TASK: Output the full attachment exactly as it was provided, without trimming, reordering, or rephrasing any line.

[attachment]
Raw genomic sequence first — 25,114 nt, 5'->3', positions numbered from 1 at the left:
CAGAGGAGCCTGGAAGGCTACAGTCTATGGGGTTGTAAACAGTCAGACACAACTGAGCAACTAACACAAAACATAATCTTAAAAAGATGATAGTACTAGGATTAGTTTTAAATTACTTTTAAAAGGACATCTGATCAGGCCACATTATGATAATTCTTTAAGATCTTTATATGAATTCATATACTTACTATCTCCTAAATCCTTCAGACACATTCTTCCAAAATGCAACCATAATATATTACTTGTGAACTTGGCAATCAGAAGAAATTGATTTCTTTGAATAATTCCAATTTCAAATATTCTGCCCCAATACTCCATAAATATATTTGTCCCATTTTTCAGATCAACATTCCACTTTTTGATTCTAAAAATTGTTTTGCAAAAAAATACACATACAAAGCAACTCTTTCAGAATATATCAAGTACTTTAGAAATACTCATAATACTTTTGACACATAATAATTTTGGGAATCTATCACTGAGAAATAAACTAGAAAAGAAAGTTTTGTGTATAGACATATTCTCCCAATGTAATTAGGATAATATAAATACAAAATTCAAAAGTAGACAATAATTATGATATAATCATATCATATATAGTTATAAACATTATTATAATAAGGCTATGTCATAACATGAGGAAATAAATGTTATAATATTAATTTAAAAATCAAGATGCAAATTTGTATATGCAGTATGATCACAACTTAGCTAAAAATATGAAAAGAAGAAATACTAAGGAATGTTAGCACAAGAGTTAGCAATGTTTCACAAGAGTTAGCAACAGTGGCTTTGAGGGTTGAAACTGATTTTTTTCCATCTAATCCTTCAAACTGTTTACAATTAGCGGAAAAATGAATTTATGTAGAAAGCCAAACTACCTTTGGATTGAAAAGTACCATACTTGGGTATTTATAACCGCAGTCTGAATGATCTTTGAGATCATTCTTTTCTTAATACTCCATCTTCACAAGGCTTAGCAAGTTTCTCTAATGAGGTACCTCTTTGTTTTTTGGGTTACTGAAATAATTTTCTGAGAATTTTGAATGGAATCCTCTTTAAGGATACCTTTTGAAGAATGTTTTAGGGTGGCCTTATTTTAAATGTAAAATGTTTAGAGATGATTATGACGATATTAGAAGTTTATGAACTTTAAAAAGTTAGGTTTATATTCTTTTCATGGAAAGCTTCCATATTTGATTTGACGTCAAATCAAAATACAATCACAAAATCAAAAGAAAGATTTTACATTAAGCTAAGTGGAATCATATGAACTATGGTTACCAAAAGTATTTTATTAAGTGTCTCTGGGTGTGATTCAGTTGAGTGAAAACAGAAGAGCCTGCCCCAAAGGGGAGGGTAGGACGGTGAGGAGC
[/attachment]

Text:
Raw genomic sequence first — 25,114 nt, 5'->3', positions numbered from 1 at the left:
CAGAGGAGCCTGGAAGGCTACAGTCTATGGGGTTGTAAACAGTCAGACACAACTGAGCAACTAACACAAAACATAATCTTAAAAAGATGATAGTACTAGGATTAGTTTTAAATTACTTTTAAAAGGACATCTGATCAGGCCACATTATGATAATTCTTTAAGATCTTTATATGAATTCATATACTTACTATCTCCTAAATCCTTCAGACACATTCTTCCAAAATGCAACCATAATATATTACTTGTGAACTTGGCAATCAGAAGAAATTGATTTCTTTGAATAATTCCAATTTCAAATATTCTGCCCCAATACTCCATAAATATATTTGTCCCATTTTTCAGATCAACATTCCACTTTTTGATTCTAAAAATTGTTTTGCAAAAAAATACACATACAAAGCAACTCTTTCAGAATATATCAAGTACTTTAGAAATACTCATAATACTTTTGACACATAATAATTTTGGGAATCTATCACTGAGAAATAAACTAGAAAAGAAAGTTTTGTGTATAGACATATTCTCCCAATGTAATTAGGATAATATAAATACAAAATTCAAAAGTAGACAATAATTATGATATAATCATATCATATATAGTTATAAACATTATTATAATAAGGCTATGTCATAACATGAGGAAATAAATGTTATAATATTAATTTAAAAATCAAGATGCAAATTTGTATATGCAGTATGATCACAACTTAGCTAAAAATATGAAAAGAAGAAATACTAAGGAATGTTAGCACAAGAGTTAGCAATGTTTCACAAGAGTTAGCAACAGTGGCTTTGAGGGTTGAAACTGATTTTTTTCCATCTAATCCTTCAAACTGTTTACAATTAGCGGAAAAATGAATTTATGTAGAAAGCCAAACTACCTTTGGATTGAAAAGTACCATACTTGGGTATTTATAACCGCAGTCTGAATGATCTTTGAGATCATTCTTTTCTTAATACTCCATCTTCACAAGGCTTAGCAAGTTTCTCTAATGAGGTACCTCTTTGTTTTTTGGGTTACTGAAATAATTTTCTGAGAATTTTGAATGGAATCCTCTTTAAGGATACCTTTTGAAGAATGTTTTAGGGTGGCCTTATTTTAAATGTAAAATGTTTAGAGATGATTATGACGATATTAGAAGTTTATGAACTTTAAAAAGTTAGGTTTATATTCTTTTCATGGAAAGCTTCCATATTTGATTTGACGTCAAATCAAAATACAATCACAAAATCAAAAGAAAGATTTTACATTAAGCTAAGTGGAATCATATGAACTATGGTTACCAAAAGTATTTTATTAAGTGTCTCTGGGTGTGATTCAGTTGAGTGAAAACAGAAGAGCCTGCCCCAAAGGGGAGGGTAGGACGGTGAGGAGC